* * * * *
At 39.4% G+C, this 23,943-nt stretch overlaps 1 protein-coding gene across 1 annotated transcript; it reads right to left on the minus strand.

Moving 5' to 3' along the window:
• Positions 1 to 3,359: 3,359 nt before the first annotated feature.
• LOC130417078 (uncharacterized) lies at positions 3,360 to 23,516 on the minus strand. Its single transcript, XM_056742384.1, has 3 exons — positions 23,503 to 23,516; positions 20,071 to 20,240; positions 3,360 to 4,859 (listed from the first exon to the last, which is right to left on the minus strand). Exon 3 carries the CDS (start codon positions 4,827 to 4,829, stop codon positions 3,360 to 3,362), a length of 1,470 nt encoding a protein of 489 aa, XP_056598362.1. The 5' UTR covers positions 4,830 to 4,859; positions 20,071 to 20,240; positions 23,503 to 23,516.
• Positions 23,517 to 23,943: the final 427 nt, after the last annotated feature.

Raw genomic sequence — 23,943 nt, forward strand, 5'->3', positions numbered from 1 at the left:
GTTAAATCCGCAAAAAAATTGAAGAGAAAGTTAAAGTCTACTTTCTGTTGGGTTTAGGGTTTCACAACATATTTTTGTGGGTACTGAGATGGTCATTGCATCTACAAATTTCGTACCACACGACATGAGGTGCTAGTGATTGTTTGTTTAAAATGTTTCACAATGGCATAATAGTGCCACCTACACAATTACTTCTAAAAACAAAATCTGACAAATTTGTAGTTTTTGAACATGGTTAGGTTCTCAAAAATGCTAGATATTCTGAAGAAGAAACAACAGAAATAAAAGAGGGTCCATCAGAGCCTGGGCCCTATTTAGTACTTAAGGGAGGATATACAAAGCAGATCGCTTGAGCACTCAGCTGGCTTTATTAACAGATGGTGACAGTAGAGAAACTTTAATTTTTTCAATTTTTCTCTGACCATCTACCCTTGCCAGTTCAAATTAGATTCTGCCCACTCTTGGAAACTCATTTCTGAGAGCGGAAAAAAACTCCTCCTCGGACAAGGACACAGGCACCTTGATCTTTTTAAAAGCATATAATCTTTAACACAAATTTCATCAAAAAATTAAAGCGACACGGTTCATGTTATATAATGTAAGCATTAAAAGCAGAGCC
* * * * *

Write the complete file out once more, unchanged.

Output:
At 39.4% G+C, this 23,943-nt stretch overlaps 1 protein-coding gene across 1 annotated transcript; it reads right to left on the minus strand.

Moving 5' to 3' along the window:
• Positions 1 to 3,359: 3,359 nt before the first annotated feature.
• LOC130417078 (uncharacterized) lies at positions 3,360 to 23,516 on the minus strand. Its single transcript, XM_056742384.1, has 3 exons — positions 23,503 to 23,516; positions 20,071 to 20,240; positions 3,360 to 4,859 (listed from the first exon to the last, which is right to left on the minus strand). Exon 3 carries the CDS (start codon positions 4,827 to 4,829, stop codon positions 3,360 to 3,362), a length of 1,470 nt encoding a protein of 489 aa, XP_056598362.1. The 5' UTR covers positions 4,830 to 4,859; positions 20,071 to 20,240; positions 23,503 to 23,516.
• Positions 23,517 to 23,943: the final 427 nt, after the last annotated feature.

Raw genomic sequence — 23,943 nt, forward strand, 5'->3', positions numbered from 1 at the left:
GTTAAATCCGCAAAAAAATTGAAGAGAAAGTTAAAGTCTACTTTCTGTTGGGTTTAGGGTTTCACAACATATTTTTGTGGGTACTGAGATGGTCATTGCATCTACAAATTTCGTACCACACGACATGAGGTGCTAGTGATTGTTTGTTTAAAATGTTTCACAATGGCATAATAGTGCCACCTACACAATTACTTCTAAAAACAAAATCTGACAAATTTGTAGTTTTTGAACATGGTTAGGTTCTCAAAAATGCTAGATATTCTGAAGAAGAAACAACAGAAATAAAAGAGGGTCCATCAGAGCCTGGGCCCTATTTAGTACTTAAGGGAGGATATACAAAGCAGATCGCTTGAGCACTCAGCTGGCTTTATTAACAGATGGTGACAGTAGAGAAACTTTAATTTTTTCAATTTTTCTCTGACCATCTACCCTTGCCAGTTCAAATTAGATTCTGCCCACTCTTGGAAACTCATTTCTGAGAGCGGAAAAAAACTCCTCCTCGGACAAGGACACAGGCACCTTGATCTTTTTAAAAGCATATAATCTTTAACACAAATTTCATCAAAAAATTAAAGCGACACGGTTCATGTTATATAATGTAAGCATTAAAAGCAGAGCC